While men to make a snap decision "would I like to do her if I had the chance," it's not a forever decision. A female can grow on you once you get to know her.

I remember from my college days, a fellow reporter on the student newspaper who, when I met her, was categorized as a bit of a "butterball." She was carrying maybe 20 pounds she could have done without. Over time, she became a friend and she also became sexually attractive to me, though she had a boyfriend who also found her sexy, too. It sure would/ve been nice to wake up to her in the morning.

I think, consciously or subconsciously, most women view being strong (however they interpret that) as being hard to reconcile with femininity. This is a dilemma women face in the modern world.

The main fountain of strength women are left with is the power of sex (sex appeal, seductiveness, using sex to disempower the male, etc.), all of which are reconcilable with femininity.

Our TA women are invited to comment on that. 

No need to chime in with a "not all women" comment. We already understand that generalities have exceptions. 

Belle, I appreciate your acknowledging that reality. You increased my respect for you.

My guess is that if you, in an relevant scene with male ironworkers, can respond with that kind of honesty, and with a chuckle, you will win the respect of those with any emotional strength.

Would an added, "Men use money, don't they?" (also with a chuckle) preserve the distance that a work relationship requires?

A woman I know, a former US Marine now in her 80s and a political ally, would look me in my eyes and remind me that men use money similarly.

Fuck the peer pressure! This is where strong personalities matter the most. (Whoops, you didn't invite some of us to comment.)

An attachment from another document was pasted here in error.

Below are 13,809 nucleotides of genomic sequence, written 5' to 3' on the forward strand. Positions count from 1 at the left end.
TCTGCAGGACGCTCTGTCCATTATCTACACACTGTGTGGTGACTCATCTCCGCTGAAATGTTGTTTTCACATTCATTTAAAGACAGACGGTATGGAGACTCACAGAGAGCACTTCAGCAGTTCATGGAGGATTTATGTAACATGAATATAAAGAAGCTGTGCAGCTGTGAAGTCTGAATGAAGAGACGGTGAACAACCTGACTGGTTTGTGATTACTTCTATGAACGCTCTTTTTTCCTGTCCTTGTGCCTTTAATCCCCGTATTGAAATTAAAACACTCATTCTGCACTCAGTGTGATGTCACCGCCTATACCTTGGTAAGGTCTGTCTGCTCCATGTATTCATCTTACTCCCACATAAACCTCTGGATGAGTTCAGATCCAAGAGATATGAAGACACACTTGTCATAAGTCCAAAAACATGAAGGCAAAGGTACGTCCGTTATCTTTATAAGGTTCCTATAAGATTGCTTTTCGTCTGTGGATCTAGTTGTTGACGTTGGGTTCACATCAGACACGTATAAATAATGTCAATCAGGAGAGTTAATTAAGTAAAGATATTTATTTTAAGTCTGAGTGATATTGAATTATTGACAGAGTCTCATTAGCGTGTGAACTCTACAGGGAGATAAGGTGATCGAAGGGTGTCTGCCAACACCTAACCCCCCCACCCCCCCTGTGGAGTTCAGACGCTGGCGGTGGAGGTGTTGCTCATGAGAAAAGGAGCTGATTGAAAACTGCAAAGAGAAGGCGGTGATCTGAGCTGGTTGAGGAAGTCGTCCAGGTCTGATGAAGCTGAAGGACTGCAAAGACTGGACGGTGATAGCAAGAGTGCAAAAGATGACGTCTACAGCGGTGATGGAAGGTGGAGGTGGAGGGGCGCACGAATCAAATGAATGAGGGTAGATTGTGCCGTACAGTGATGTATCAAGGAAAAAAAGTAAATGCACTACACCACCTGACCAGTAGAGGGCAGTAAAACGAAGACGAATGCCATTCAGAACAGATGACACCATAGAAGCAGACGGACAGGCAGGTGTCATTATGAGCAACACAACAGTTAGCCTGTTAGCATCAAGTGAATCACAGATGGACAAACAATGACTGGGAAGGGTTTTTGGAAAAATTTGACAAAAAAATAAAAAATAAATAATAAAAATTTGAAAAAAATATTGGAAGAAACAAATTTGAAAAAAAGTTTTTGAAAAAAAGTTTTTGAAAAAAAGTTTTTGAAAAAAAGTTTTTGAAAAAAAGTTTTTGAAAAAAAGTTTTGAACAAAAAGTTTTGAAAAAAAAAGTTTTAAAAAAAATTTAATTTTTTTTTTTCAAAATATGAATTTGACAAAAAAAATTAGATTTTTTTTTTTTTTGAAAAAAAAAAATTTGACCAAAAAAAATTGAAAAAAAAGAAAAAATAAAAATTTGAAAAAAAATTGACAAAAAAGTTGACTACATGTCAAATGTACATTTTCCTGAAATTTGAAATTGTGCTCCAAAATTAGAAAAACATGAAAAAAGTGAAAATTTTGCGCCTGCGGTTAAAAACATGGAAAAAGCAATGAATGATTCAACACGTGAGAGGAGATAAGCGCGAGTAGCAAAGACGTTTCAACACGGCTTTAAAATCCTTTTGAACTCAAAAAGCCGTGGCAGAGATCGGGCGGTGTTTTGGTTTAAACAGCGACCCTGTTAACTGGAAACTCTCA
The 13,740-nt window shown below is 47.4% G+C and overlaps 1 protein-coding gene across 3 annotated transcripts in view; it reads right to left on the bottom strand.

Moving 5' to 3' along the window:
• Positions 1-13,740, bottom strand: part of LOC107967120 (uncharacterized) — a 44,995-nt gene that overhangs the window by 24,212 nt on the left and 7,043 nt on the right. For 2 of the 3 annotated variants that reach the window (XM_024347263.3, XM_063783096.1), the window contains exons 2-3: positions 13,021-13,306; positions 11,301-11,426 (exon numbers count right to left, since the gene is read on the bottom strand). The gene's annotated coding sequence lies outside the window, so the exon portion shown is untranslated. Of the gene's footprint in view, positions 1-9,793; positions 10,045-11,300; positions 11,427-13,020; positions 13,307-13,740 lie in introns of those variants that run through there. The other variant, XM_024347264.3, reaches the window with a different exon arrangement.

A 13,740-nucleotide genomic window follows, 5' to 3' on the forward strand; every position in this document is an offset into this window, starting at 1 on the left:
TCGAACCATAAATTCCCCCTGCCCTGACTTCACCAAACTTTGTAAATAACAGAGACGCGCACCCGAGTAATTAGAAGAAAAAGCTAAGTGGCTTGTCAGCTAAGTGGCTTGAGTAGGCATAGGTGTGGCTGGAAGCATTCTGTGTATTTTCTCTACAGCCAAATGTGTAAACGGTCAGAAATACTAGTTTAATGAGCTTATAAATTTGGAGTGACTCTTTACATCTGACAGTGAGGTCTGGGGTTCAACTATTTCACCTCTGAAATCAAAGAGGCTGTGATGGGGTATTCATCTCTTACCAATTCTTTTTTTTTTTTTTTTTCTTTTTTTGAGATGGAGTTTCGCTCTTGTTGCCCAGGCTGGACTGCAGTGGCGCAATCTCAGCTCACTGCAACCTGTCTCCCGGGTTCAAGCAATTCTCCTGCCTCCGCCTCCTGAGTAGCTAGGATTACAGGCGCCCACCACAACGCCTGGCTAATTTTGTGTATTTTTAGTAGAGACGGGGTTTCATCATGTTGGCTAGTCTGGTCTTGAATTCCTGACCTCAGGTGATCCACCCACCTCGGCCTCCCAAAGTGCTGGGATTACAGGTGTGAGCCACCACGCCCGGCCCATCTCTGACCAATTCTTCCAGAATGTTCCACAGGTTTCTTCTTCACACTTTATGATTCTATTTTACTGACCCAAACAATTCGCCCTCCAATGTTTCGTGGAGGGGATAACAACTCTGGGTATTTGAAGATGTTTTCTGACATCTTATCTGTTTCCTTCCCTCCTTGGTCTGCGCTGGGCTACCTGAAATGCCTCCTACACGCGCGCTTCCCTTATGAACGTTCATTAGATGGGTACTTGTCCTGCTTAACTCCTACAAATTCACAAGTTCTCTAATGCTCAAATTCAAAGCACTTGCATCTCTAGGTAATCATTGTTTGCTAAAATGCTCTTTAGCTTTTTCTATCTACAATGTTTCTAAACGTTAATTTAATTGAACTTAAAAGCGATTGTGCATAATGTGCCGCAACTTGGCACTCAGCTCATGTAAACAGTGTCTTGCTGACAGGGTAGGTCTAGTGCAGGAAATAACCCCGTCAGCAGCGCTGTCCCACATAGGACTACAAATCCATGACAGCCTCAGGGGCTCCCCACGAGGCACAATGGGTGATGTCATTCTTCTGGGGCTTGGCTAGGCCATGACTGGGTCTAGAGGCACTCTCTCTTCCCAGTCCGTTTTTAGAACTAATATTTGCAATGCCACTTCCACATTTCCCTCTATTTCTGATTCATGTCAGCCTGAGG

I don't think I said anything about peer pressure. Rather females value being feminine, but femininity may not be helpful to the most effective career strategy.

I don't think I said anything about peer pressure.

True, I (possibly mistakenly) inferred it. But what other influence besides peer pressure can make women (or men) want to appear a certain way to other people? It's what people do before they dress up and go out into the public, right? And there's a huge industry behind selling appearance "enhancements" (but I don't want to steer this thread into that topic).

Take masculinity for example. If I want to be a manly man, can't it simply be that I'm a man and I want to look/behave in a masculine way because of that? Are we all devoid of gender identity until peer pressure takes over? I don't think so.

Why is it different for women? Women are only feminine because of peer pressure?

That doesn't pass the giggle test.

There is a very heavy cultural influence on gender behavior, including how one is expected to appear. Why won't you acknowledge this kind of peer pressure? Where do your ideas of "manly man" and "masculine" come from?

As for giggle tests, don't women pay a hell of a lot more for appearances than men?